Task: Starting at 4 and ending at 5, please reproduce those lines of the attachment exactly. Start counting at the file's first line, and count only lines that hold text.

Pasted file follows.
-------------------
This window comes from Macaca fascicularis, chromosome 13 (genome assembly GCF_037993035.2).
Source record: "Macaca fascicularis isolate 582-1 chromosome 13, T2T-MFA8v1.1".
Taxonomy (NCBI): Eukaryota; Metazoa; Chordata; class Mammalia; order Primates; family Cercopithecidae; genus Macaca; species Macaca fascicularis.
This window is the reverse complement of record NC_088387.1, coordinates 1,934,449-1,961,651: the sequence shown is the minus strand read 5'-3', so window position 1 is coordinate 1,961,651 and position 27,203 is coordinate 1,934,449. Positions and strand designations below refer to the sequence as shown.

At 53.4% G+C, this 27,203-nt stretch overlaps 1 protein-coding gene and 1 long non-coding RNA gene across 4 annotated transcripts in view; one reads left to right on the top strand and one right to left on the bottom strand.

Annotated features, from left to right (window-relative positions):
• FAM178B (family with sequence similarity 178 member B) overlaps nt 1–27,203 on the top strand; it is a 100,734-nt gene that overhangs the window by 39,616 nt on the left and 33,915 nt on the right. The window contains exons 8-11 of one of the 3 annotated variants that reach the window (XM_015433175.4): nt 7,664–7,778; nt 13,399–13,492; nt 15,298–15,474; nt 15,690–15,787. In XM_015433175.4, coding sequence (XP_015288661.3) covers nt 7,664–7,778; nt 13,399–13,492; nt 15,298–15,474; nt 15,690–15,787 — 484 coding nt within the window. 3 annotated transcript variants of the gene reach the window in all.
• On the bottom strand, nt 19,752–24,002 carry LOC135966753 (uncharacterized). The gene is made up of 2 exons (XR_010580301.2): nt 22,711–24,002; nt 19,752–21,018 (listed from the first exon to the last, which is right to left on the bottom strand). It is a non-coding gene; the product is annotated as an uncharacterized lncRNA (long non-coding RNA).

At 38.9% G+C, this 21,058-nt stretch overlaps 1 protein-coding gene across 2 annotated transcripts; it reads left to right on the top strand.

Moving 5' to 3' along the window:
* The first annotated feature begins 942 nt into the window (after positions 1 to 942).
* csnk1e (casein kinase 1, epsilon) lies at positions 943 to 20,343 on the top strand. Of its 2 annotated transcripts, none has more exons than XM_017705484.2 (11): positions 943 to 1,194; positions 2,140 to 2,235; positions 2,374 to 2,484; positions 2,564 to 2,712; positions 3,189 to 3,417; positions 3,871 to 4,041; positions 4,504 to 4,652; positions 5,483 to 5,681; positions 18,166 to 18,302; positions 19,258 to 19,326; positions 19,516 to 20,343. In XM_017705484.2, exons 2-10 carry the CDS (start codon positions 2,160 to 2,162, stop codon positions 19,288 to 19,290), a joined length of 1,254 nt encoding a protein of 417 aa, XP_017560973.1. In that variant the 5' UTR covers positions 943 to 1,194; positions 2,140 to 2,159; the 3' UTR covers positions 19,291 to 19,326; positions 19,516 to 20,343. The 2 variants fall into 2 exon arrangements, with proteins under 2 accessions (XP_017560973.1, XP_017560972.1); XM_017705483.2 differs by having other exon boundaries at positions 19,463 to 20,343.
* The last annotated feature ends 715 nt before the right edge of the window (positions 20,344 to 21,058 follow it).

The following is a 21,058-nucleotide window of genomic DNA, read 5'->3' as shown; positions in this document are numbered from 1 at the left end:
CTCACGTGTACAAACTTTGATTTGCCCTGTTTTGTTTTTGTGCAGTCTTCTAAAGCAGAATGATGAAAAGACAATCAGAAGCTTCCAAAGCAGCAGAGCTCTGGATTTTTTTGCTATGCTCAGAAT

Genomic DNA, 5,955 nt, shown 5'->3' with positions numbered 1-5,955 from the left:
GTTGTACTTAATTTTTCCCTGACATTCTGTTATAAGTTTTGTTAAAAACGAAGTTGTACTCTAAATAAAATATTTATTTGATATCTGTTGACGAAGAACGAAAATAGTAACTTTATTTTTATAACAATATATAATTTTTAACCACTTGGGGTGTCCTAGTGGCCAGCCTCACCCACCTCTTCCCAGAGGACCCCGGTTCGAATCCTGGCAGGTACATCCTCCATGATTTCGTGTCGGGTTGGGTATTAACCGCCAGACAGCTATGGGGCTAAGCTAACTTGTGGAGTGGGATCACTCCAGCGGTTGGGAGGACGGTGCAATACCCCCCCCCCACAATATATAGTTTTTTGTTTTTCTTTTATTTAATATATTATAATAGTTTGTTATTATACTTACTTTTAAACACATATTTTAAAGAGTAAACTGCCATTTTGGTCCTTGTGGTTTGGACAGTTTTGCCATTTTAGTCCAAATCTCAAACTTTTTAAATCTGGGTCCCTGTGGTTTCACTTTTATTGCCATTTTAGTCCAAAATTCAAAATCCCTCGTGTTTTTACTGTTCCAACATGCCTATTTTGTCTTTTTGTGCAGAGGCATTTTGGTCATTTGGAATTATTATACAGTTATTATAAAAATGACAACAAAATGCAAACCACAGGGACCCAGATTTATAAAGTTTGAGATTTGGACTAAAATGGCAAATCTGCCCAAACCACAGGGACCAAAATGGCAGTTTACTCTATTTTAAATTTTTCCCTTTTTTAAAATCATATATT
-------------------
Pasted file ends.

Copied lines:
This window is the reverse complement of record NC_088387.1, coordinates 1,934,449-1,961,651: the sequence shown is the minus strand read 5'-3', so window position 1 is coordinate 1,961,651 and position 27,203 is coordinate 1,934,449. Positions and strand designations below refer to the sequence as shown.

At 53.4% G+C, this 27,203-nt stretch overlaps 1 protein-coding gene and 1 long non-coding RNA gene across 4 annotated transcripts in view; one reads left to right on the top strand and one right to left on the bottom strand.